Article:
Ryssdal: Virtually all analysis shows that the bulk of the tax cuts and the bulk of the benefit of this bill go to the wealthy in America.

Brady: Yeah, and that's absolutely incorrect.

Ryssdal: No sir, it's not.

Brady: No, actually, it is —

Ryssdal: You look at CBO, you look at the Joint Committee on Taxation —

Brady: No, no. Yeah, Joint Tax, let's start with them. So, one, CBO doesn't estimate the tax plans. Secondly, Joint Committee believes that there's income relief at every level, income level. And when you look at both the tax cuts, which in the House plan, 70 percent of the tax cuts go to families, households making less than $200,000. Well, you think, is that the middle class? You know, between $50,000 and $200,000 in some of these high-tax states, yeah, that's sort of the middle class. Two workers, two kids, you know, working from paycheck to paycheck. They get good, strong tax relief, as they should.

Ryssdal: Let me get from individuals to corporations. The House bill and the Senate bill include big tax cuts for corporations. I guess my question is, Fortune 500 companies are having record profits. Economy is growing. We just saw GDP out the other day. Why does corporate America need tax relief right now?

Brady: Well, here's a simple question. Are Americans tired of watching their jobs and their headquarters and the research and their manufacturing go overseas? The answer is yes.

Ryssdal: Yeah, but sir —

Brady: No, but our tax code in that, the highest rate among our competitors? If you've got the highest prices of all your competitors, I guarantee people are buying elsewhere. Well, guess what? These jobs are going elsewhere, as well. So, the 20 percent rate, it makes America competitive. Along with other provisions, helps leapfrog us back into the lead pack so that we can compete against China and Europe, Canada and Mexico. So I often think the public looks at the wrong P-word, profitability, versus the one we're really focused on: productivity. Because that's what's missing. Right now, that's missing in America. And we've fallen. Boy, last year I think we gave back six years of productivity. That really hurts families.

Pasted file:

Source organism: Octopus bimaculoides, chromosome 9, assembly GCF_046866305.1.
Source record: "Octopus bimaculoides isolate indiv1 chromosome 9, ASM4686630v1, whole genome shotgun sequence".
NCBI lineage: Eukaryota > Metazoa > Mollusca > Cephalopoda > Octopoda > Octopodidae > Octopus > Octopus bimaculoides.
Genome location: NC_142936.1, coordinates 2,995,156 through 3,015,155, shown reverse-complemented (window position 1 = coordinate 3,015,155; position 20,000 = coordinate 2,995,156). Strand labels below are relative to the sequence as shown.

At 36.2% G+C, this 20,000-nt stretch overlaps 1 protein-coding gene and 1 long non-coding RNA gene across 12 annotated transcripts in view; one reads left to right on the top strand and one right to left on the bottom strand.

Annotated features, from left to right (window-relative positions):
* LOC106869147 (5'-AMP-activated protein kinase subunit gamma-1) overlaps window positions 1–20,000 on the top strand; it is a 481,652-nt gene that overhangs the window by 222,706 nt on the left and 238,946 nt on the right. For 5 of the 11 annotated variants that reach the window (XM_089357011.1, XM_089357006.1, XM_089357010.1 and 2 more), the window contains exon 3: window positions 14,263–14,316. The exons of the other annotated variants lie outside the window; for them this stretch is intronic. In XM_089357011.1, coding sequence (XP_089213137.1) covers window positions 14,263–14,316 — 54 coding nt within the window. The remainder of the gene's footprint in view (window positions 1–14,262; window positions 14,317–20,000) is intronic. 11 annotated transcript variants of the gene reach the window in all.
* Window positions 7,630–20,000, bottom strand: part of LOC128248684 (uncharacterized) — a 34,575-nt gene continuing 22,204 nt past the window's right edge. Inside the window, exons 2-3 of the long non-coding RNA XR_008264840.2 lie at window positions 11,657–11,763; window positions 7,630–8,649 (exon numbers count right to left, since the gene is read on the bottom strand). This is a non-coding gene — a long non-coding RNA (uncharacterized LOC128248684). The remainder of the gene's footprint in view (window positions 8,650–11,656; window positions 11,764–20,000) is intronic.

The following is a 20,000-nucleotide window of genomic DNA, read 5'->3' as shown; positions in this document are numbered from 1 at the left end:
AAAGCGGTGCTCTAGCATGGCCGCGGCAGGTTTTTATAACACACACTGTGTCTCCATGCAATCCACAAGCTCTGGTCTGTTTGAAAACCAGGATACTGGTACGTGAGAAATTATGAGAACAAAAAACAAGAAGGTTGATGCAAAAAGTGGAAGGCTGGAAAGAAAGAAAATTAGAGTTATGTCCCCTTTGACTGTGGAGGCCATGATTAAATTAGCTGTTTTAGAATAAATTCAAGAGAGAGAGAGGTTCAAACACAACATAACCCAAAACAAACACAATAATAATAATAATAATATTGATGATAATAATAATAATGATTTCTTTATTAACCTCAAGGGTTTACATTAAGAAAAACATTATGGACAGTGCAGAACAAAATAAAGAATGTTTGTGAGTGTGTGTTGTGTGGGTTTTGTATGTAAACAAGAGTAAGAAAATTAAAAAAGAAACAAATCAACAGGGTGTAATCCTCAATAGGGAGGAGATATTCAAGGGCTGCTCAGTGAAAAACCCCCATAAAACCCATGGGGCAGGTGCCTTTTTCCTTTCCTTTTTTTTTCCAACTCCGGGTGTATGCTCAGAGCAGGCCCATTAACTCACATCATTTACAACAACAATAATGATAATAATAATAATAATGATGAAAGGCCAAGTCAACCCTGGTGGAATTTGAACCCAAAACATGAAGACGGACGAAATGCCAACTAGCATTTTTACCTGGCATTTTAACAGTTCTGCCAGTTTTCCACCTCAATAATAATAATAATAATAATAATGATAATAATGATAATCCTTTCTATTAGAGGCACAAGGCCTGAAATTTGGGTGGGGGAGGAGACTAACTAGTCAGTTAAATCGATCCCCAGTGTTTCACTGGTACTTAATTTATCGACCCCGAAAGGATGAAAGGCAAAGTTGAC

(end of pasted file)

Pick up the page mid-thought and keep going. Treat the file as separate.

Ryssdal: I was going to skip the productivity question, but now that you brought it up, I want to poke you in the eye a little bit on this, and I saw you say this on CNBC the other day. Explain to me how corporate tax cuts are going to increase worker productivity.

Brady: Yeah, so, because you're only looking at one provision. Not just the tax cuts, so that you can make an investment knowing you're getting return, and you can compete against that Chinese company, and that European company. That's really good for workers. But we also unleash full and unlimited investment. So, for the first time in history, we give companies a zero tax rate when they invest in their workers. And in that new technology. That drives the productivity that really drives paychecks.

Ryssdal: Just to square the circle here for a second, it's investment that you're counting on in an unproven tax bill. Right? That is hopefully going to work out the way you want it to.

Brady: Well, here's the good news. It's already been proven. We know from President JFK's tax cuts, as well as President Reagan's tax cuts, you saw this happen when America became competitive, and families and businesses can keep more of what they earn. The economy took off. In fact, 20 years after President Reagan, we saw 37 million new jobs. Almost 20 years of almost unbroken prosperity. Right now, unless America wants to settle for the sub 2 percent economic growth, which hurts our families, we have to make a change.

Follow Kai Ryssdal at @kairyssdal